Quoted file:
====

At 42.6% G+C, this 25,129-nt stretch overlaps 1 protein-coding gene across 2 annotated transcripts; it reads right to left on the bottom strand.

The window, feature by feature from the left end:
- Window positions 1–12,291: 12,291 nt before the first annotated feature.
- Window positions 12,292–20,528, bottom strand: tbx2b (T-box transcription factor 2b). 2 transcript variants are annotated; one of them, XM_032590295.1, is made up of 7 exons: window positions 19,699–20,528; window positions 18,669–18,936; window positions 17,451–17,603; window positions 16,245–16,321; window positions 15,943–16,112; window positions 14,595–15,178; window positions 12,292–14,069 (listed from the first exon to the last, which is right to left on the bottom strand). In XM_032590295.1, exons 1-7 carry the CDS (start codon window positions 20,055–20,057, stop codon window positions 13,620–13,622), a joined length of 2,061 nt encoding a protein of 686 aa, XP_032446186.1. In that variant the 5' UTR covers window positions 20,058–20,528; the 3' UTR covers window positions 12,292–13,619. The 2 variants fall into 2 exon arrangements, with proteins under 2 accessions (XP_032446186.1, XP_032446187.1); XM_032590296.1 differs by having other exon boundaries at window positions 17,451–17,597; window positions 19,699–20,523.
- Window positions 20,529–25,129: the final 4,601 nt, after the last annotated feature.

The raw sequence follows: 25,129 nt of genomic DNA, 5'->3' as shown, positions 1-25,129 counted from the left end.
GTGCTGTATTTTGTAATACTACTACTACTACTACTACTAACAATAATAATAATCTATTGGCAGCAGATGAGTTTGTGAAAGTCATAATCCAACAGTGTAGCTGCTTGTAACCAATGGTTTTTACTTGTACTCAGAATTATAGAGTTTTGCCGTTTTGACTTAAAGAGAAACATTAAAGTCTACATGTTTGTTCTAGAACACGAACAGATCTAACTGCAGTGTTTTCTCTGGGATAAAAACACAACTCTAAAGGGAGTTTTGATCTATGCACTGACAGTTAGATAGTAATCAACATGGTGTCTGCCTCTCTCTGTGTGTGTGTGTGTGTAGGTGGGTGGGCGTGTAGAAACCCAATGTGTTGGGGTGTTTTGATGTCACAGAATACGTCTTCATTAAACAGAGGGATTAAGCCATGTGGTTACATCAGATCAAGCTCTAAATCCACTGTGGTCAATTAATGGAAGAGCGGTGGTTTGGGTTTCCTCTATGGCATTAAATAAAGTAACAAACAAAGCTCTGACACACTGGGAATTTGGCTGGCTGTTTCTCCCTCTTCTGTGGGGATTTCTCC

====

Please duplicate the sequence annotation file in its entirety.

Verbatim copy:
At 42.6% G+C, this 25,129-nt stretch overlaps 1 protein-coding gene across 2 annotated transcripts; it reads right to left on the bottom strand.

The window, feature by feature from the left end:
- Window positions 1–12,291: 12,291 nt before the first annotated feature.
- Window positions 12,292–20,528, bottom strand: tbx2b (T-box transcription factor 2b). 2 transcript variants are annotated; one of them, XM_032590295.1, is made up of 7 exons: window positions 19,699–20,528; window positions 18,669–18,936; window positions 17,451–17,603; window positions 16,245–16,321; window positions 15,943–16,112; window positions 14,595–15,178; window positions 12,292–14,069 (listed from the first exon to the last, which is right to left on the bottom strand). In XM_032590295.1, exons 1-7 carry the CDS (start codon window positions 20,055–20,057, stop codon window positions 13,620–13,622), a joined length of 2,061 nt encoding a protein of 686 aa, XP_032446186.1. In that variant the 5' UTR covers window positions 20,058–20,528; the 3' UTR covers window positions 12,292–13,619. The 2 variants fall into 2 exon arrangements, with proteins under 2 accessions (XP_032446186.1, XP_032446187.1); XM_032590296.1 differs by having other exon boundaries at window positions 17,451–17,597; window positions 19,699–20,523.
- Window positions 20,529–25,129: the final 4,601 nt, after the last annotated feature.

The raw sequence follows: 25,129 nt of genomic DNA, 5'->3' as shown, positions 1-25,129 counted from the left end.
GTGCTGTATTTTGTAATACTACTACTACTACTACTACTAACAATAATAATAATCTATTGGCAGCAGATGAGTTTGTGAAAGTCATAATCCAACAGTGTAGCTGCTTGTAACCAATGGTTTTTACTTGTACTCAGAATTATAGAGTTTTGCCGTTTTGACTTAAAGAGAAACATTAAAGTCTACATGTTTGTTCTAGAACACGAACAGATCTAACTGCAGTGTTTTCTCTGGGATAAAAACACAACTCTAAAGGGAGTTTTGATCTATGCACTGACAGTTAGATAGTAATCAACATGGTGTCTGCCTCTCTCTGTGTGTGTGTGTGTGTAGGTGGGTGGGCGTGTAGAAACCCAATGTGTTGGGGTGTTTTGATGTCACAGAATACGTCTTCATTAAACAGAGGGATTAAGCCATGTGGTTACATCAGATCAAGCTCTAAATCCACTGTGGTCAATTAATGGAAGAGCGGTGGTTTGGGTTTCCTCTATGGCATTAAATAAAGTAACAAACAAAGCTCTGACACACTGGGAATTTGGCTGGCTGTTTCTCCCTCTTCTGTGGGGATTTCTCC